Dr. Feldman: One of the other positives of the NCD is that it clearly defines reimbursement for new indications for off-label uses, as long as they are conducted in registries. I would love to see a very open indication, where off-label use was permitted because many individual patients do not fit the label and are excellent candidates for the therapy. But, given that it is restricted very specifically to the FDA labeling, we at least have the potential for treating other indications in registries.,/p>

Cardiac Interventions Today: Overall, is this is a positive step forward?

Dr. Feldman: I do not think this is a matter of whether it is a positive or negative step; this is our environment.

Mr. Powell: It clearly has run more smoothly than the expansion of carotid artery stenting, in part because we have been able to work with surgical colleagues.

Dr. Feldman: For TAVR in the cohort B group, the unequivocal life-saving power of the therapy is unique among therapies in medicine. It is rare to have a clinical outcome that is so black and white.

Cardiac Interventions Today: Is there anything in the memo that addresses the incidence of stroke?

Dr. Feldman: Implicit in the whole idea of the registry is that the people will perform at benchmark levels that are coincident with the registry, with the performance of other sites. Through the societies, we have many quality initiatives to help sites monitor their own activity. This goes far beyond TAVR; this is with day-to-day coronary intervention and even diagnostic catheterization. If sites are behind the averages in our registries, we have mechanisms to, in a positive way, improve quality of care, rather than simply having cut points that are punitive.

Cardiac Interventions Today: What are some of the positive steps you can take to improve a facility’s rates?

Dr. Feldman: It is often just a matter of getting a facility or a group of physicians to critically examine their outcomes. There are PCI programs that do not have regular outcome reviews and think they are doing fine. We have a multisociety program, Accreditation for Cardiovascular Excellence (ACE), which will do a site visit and say to a site, “You are not doing quite as well as you think. You do not have, for example, monthly morbidity and mortality meetings to review complications. Your vascular complication rate may be within, but at the upper end of, the range of NCDR, and there is room for improving and developing a process to review individual cases with bleeding complications.” Usually, this quickly leads to improvement in outcomes. Cardiac Interventions Today: In the case of PCI, are most sites already reporting their data? Dr. Feldman: Yes. A majority of the PCI programs in the country report data to the National Cardiovascular Data Registry.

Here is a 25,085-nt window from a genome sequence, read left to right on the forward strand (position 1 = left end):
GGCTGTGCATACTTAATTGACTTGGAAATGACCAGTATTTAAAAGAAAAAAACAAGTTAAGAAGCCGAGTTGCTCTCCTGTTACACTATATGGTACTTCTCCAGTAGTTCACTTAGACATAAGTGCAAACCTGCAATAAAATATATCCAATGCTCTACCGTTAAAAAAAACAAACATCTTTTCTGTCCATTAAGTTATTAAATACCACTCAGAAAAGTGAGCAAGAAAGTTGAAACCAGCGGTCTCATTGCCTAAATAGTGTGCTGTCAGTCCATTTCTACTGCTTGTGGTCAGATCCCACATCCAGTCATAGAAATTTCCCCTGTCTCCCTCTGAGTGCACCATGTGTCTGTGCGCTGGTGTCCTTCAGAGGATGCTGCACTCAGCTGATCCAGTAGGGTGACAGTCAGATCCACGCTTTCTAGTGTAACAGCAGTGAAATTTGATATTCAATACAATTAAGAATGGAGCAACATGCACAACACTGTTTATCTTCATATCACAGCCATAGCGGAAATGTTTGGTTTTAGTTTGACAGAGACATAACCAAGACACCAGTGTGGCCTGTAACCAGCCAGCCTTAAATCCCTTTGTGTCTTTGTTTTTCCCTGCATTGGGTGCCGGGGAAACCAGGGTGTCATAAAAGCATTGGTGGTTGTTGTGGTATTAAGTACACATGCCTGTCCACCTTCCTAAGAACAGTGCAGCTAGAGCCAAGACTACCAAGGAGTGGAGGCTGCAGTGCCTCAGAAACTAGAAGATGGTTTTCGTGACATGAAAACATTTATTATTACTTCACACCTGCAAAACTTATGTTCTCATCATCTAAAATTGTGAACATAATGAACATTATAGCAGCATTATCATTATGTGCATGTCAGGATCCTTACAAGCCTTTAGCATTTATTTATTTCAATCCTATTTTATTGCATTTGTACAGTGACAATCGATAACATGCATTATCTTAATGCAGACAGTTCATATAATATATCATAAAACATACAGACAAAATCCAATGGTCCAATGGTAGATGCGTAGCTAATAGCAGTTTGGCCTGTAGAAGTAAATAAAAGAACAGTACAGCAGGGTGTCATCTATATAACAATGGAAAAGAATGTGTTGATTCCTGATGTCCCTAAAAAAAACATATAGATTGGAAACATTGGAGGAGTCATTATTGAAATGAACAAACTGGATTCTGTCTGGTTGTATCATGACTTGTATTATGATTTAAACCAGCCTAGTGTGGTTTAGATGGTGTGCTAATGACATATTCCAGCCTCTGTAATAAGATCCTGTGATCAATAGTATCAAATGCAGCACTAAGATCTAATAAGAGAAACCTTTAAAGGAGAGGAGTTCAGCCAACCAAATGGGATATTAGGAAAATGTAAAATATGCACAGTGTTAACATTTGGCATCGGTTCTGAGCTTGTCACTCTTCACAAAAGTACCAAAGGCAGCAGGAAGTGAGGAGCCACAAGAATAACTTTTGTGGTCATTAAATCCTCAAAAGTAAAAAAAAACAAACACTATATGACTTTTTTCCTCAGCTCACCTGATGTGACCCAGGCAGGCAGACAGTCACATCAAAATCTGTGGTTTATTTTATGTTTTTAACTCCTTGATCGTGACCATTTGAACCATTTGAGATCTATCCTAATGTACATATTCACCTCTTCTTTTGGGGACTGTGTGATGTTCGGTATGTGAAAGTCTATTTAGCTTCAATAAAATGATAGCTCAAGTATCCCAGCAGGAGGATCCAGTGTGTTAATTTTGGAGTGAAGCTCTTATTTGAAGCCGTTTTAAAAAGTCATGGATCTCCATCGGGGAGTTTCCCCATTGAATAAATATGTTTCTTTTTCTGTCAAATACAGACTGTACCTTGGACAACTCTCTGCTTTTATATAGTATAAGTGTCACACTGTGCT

Mr. Powell: That is well over 80%.

Dr. Feldman: Yes, and many, unfortunately, do not regularly look at the results.

Cardiac Interventions Today: Is there room to fudge the results when reporting data?

Dr. Feldman: One of the weaknesses of registries is that they are self-reported. There is a huge spectrum of the way that people interpret the study definitions. I think if you get into the registries, and you start reading the definitions, they are not all crystal clear. Reporting does vary depending on the way sites understand the definitions.

There is another problem in that some of the definitions are overly simple and mischaracterize procedure outcomes. For example, a patient who has a diagnostic cath before going for liver surgery and then dies after the liver surgery is considered a cath death. That is not a message that is fair, but the definition is any death after a procedure during the 30-day period. We will see the same thing with the TAVR registry; the definitions, in some respects, are arbitrary, even with some risk adjustment. We do not do a good job with risk adjusting, and all of these registries are double-edged. You get reporting and, under the best of circumstances, there is a lot of roughness in data.

Mr. Powell: Looking ahead to when there is public reporting of outcomes data, we should be concerned that more difficult patients may not receive treatment.

 

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About Cardiac Interventions Today

Cardiac Interventions Today is a publication dedicated to providing comprehensive coverage of the latest developments in technology, techniques, clinical studies, and regulatory and reimbursement issues in the field of coronary and cardiac interventions. Cardiac Interventions Today premiered in March 2007, with its launch issue focusing on the state of coronary drug-eluting stent use. Each edition will cover a variety of topics in a flexible format that includes articles covering various perspectives on current clinical topics, in-depth interviews with expert physicians, overviews of available technologies, industry news, and insights into the issues affecting today's cardiology practices.